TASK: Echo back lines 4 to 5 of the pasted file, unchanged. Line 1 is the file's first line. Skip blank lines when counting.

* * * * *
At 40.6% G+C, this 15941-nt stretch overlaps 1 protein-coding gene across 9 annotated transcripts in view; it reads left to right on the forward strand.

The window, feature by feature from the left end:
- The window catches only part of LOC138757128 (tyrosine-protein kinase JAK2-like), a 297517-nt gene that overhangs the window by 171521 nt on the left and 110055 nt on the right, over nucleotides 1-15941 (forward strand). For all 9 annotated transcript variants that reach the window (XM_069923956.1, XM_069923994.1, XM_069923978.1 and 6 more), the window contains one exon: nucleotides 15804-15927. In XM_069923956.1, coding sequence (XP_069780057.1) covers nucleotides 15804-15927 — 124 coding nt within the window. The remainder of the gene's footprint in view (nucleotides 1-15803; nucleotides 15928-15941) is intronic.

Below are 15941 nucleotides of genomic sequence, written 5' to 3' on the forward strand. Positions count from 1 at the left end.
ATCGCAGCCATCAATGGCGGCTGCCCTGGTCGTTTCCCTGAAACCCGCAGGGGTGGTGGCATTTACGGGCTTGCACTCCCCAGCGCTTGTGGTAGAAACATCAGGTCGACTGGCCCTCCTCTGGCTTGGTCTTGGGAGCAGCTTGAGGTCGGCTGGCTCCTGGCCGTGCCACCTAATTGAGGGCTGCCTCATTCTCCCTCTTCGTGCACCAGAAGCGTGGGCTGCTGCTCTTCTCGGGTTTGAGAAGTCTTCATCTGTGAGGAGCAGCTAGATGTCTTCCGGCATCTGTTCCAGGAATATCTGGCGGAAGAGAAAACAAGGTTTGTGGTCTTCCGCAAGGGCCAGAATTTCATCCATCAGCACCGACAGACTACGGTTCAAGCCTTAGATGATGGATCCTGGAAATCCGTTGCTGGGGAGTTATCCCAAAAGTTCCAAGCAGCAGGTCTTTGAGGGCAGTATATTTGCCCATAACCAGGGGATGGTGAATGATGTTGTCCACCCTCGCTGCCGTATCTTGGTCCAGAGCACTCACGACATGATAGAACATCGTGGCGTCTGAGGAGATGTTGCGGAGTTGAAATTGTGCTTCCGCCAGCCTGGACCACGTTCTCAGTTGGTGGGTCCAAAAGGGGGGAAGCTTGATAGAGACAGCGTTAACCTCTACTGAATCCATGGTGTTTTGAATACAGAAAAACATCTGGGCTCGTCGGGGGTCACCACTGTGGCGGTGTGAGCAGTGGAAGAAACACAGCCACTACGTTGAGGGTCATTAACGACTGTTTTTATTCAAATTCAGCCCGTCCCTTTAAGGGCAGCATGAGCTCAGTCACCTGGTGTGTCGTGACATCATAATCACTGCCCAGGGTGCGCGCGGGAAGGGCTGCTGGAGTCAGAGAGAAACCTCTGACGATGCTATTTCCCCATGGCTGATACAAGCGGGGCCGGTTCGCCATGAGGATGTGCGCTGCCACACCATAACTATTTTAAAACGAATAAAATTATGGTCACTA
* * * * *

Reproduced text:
Below are 15941 nucleotides of genomic sequence, written 5' to 3' on the forward strand. Positions count from 1 at the left end.
ATCGCAGCCATCAATGGCGGCTGCCCTGGTCGTTTCCCTGAAACCCGCAGGGGTGGTGGCATTTACGGGCTTGCACTCCCCAGCGCTTGTGGTAGAAACATCAGGTCGACTGGCCCTCCTCTGGCTTGGTCTTGGGAGCAGCTTGAGGTCGGCTGGCTCCTGGCCGTGCCACCTAATTGAGGGCTGCCTCATTCTCCCTCTTCGTGCACCAGAAGCGTGGGCTGCTGCTCTTCTCGGGTTTGAGAAGTCTTCATCTGTGAGGAGCAGCTAGATGTCTTCCGGCATCTGTTCCAGGAATATCTGGCGGAAGAGAAAACAAGGTTTGTGGTCTTCCGCAAGGGCCAGAATTTCATCCATCAGCACCGACAGACTACGGTTCAAGCCTTAGATGATGGATCCTGGAAATCCGTTGCTGGGGAGTTATCCCAAAAGTTCCAAGCAGCAGGTCTTTGAGGGCAGTATATTTGCCCATAACCAGGGGATGGTGAATGATGTTGTCCACCCTCGCTGCCGTATCTTGGTCCAGAGCACTCACGACATGATAGAACATCGTGGCGTCTGAGGAGATGTTGCGGAGTTGAAATTGTGCTTCCGCCAGCCTGGACCACGTTCTCAGTTGGTGGGTCCAAAAGGGGGGAAGCTTGATAGAGACAGCGTTAACCTCTACTGAATCCATGGTGTTTTGAATACAGAAAAACATCTGGGCTCGTCGGGGGTCACCACTGTGGCGGTGTGAGCAGTGGAAGAAACACAGCCACTACGTTGAGGGTCATTAACGACTGTTTTTATTCAAATTCAGCCCGTCCCTTTAAGGGCAGCATGAGCTCAGTCACCTGGTGTGTCGTGACATCATAATCACTGCCCAGGGTGCGCGCGGGAAGGGCTGCTGGAGTCAGAGAGAAACCTCTGACGATGCTATTTCCCCATGGCTGATACAAGCGGGGCCGGTTCGCCATGAGGATGTGCGCTGCCACACCATAACTATTTTAAAACGAATAAAATTATGGTCACTA